The 224-page catalogue appears to differ curatorially from the exhibition. Besides presenting its images and texts as ‘salon-style hangings [that create] unexpected juxtapositions’, it embodies the zeitgeist through strategies of sampling, remixing and non-linearity. Essays by some of the field’s best known writers, including Steven Heller, Peter Hall, Lorraine Wild and Peter Bilak elaborate on the exhibition’s content. Images serve to caption the text in surprising ways: Michael Rock’s ‘Fuck Content’ essay is paired with children’s books, for example, as a possible commentary on how he might wind down his career. With the insertion of the Åbäke collective’s sixteen-page script I Am Still Alive #21, the catalogue itself becomes part of the exhibition, not merely its documentary cousin. Because this is the only signature of the publication to be printed across the paper grain, with heavily inked pages, it flips differently – a clever disruption. One criticism is that the caption type is too small, which is unfortunate, as it is all worth reading.
An exhibition this comprehensive invites visitors to find the voids: packaging design, environmental graphics, websites, and other quotidian forms (where is Shepard Fairey’s Obama ‘Hope’ poster?). Perhaps the luscious designs from the progressive practices on display – no single object seems undeserving conceptually or aesthetically – best serve the curators’ visions: relational, participatory, open-sourced and yet aggregated into standard classifications. Alternative groupings are suggested literally and visually in the catalogue: sharing, commentary, networking, craft, repurposing, labour, authorship and so on.
Comparison with the Walker’s 1989 ‘Graphic Design in America’ exhibition is unavoidable. Its curator, Mildred Friedman, would probably be intrigued by this show (and bemused by Daniel Eatock’s Pantone marker prints). Friedman organised her show into thematic clusters – environmental design (signage, symbols, posters, billboards and events), design for mass media (television and film motion graphics, publications), and design for institutions (government, business, cultural, visual communications and identities): perhaps a more sophisticated scheme than the one used by Blauvelt and Lupton.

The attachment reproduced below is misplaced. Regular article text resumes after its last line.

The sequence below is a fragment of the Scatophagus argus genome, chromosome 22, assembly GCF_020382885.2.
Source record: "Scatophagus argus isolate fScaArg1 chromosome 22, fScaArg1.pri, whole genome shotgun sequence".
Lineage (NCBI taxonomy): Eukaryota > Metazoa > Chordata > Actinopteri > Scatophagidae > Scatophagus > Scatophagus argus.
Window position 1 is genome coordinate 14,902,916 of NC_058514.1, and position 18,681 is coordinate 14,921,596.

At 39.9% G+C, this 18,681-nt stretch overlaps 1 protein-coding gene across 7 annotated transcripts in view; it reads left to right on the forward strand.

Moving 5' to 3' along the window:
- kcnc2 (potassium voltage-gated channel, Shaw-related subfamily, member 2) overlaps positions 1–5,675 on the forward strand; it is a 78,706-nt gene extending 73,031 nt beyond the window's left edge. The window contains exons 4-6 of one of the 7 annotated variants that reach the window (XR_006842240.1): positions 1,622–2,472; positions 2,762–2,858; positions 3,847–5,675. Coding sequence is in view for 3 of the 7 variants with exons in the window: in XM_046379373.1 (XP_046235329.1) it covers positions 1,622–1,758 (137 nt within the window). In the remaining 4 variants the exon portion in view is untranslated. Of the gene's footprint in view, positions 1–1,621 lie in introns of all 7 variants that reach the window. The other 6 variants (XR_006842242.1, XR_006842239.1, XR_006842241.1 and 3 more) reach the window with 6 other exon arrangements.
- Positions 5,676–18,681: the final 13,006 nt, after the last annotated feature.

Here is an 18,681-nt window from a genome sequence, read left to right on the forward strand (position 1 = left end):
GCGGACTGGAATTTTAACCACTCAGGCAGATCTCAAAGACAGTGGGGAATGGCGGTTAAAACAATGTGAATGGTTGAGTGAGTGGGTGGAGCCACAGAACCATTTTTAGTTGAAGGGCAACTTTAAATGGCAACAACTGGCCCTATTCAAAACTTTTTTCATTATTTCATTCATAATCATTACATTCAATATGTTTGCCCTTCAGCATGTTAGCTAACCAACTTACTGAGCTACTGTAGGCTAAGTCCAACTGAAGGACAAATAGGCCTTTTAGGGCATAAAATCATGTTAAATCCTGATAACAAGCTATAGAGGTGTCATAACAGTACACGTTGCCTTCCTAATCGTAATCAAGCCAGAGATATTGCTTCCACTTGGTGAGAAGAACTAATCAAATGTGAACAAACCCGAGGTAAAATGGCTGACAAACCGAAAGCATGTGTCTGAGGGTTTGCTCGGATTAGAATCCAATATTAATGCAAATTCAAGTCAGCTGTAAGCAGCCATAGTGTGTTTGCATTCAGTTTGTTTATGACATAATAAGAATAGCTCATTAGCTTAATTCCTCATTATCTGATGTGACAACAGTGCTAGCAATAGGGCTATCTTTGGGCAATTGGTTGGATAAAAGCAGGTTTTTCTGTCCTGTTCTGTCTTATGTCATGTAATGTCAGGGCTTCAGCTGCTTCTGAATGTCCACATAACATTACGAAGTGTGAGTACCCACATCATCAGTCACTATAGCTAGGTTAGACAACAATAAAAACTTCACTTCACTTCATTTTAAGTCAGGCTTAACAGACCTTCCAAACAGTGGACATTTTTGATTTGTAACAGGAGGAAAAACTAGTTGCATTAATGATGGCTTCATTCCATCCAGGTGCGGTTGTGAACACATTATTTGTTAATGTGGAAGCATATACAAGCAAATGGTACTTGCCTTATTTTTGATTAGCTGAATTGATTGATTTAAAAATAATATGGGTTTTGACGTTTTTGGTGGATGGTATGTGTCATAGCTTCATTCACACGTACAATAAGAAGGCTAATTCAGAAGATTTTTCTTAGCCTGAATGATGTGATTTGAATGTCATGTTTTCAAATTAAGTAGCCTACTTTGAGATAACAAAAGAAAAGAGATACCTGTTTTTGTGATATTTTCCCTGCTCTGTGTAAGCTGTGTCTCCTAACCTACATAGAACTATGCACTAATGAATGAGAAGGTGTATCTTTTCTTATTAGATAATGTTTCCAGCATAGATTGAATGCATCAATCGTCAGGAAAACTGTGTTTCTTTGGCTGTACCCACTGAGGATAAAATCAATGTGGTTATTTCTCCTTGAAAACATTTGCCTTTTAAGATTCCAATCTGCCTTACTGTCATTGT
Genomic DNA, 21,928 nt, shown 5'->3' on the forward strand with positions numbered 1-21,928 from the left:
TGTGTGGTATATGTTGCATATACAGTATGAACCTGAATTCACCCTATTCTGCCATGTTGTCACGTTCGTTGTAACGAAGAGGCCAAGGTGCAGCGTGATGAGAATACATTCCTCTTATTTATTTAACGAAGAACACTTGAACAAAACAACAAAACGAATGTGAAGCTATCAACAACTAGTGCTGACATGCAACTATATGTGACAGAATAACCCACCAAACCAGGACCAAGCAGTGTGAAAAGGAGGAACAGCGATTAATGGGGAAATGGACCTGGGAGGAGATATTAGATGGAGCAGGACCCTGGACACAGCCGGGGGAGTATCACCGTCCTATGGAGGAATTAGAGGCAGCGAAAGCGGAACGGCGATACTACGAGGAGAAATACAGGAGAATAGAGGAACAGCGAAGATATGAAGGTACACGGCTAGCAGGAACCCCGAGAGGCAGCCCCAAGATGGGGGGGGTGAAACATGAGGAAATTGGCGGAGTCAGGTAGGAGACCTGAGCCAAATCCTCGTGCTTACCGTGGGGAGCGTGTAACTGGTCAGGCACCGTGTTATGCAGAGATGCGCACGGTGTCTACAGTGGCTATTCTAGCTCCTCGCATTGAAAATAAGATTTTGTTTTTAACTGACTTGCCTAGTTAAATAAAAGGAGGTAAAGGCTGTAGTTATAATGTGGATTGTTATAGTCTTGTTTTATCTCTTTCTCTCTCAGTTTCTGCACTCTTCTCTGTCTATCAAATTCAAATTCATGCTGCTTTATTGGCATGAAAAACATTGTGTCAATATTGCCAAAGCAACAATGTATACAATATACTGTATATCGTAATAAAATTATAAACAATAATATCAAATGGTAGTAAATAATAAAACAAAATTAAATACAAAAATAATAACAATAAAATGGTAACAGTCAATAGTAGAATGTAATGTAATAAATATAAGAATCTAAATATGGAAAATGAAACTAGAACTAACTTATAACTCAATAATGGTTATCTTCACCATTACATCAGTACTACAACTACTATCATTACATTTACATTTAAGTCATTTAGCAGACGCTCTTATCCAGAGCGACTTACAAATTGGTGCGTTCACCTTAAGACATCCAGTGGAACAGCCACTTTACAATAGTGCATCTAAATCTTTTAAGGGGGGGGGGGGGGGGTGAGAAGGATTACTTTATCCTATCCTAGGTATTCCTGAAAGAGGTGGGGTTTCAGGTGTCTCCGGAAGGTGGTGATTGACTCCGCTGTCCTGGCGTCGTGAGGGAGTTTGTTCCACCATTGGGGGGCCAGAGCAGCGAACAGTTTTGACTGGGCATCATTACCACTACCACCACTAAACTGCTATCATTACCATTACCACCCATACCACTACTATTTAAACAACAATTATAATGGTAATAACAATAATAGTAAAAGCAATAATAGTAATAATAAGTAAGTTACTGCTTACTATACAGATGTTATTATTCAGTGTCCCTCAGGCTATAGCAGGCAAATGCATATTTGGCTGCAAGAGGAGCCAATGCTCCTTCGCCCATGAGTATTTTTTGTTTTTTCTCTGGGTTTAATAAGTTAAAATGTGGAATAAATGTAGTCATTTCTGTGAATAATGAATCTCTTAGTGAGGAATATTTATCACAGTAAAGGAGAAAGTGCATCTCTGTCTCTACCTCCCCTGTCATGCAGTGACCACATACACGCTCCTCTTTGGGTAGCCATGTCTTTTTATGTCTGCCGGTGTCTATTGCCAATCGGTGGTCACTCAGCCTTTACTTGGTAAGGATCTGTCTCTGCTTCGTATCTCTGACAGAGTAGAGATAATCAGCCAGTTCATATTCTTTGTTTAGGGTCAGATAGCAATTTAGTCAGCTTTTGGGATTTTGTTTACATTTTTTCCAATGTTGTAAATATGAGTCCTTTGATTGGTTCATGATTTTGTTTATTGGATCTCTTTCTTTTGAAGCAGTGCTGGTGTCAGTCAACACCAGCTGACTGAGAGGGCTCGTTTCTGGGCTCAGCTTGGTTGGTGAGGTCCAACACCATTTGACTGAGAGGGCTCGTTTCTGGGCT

But inspection of ‘Graphic Design: Now in Production’ from within each category reveals some provocative choices. Metahaven’s specially commissioned installation Facestate, ‘a research project about … parallels between social networks and the state’, sits next to Google’s ever-changing and sometimes irritatingly cute logo. Bloomberg Businessweek magazine is a few steps from Peet Pienaar’s Fluxus-like Afro, setting up numerous interpretations. It is in this space between works that visitors construct their own meaning, while reflecting on the curators’ intentions.
James Goggin’s catalogue essay expresses the ‘both/and’ angle well: ‘This slightly ambiguous position, a distinctly in-between discipline that is both everywhere and nowhere, is to our benefit, allowing graphic design to talk without boundaries to a wider audience while also enabling us to infiltrate and use the systems of other disciplines when desired and where relevant.’
Theory suggests that twentieth-century modernity facilitated Friedman’s particular codification, a top-down focus on the forest. Blauvelt, Lupton and their colleagues’ choices bubble up, however, an emergent landscape of exotic trees and flowers – simultaneously objects, formats and processes. In this respect, the ‘Graphic Design: Now in Production’ exhibition (which will be touring the us for the next three years) succeeds as hybrid state: both simple and complex, radical and traditional, challenging and affirming. It achieves this quality not through compromise but through an expansive notion of exhibition curation as a dynamic, probing and inclusive process.
First published in Eye no. 82 vol. 21 2012
Eye is the world’s most beautiful and collectable graphic design journal, published quarterly for professional designers, students and anyone interested in critical, informed writing about graphic design and visual culture. It is available from all good design bookshops and online at the Eye shop, where you can buy subscriptions, back issues and single copies of the latest issue.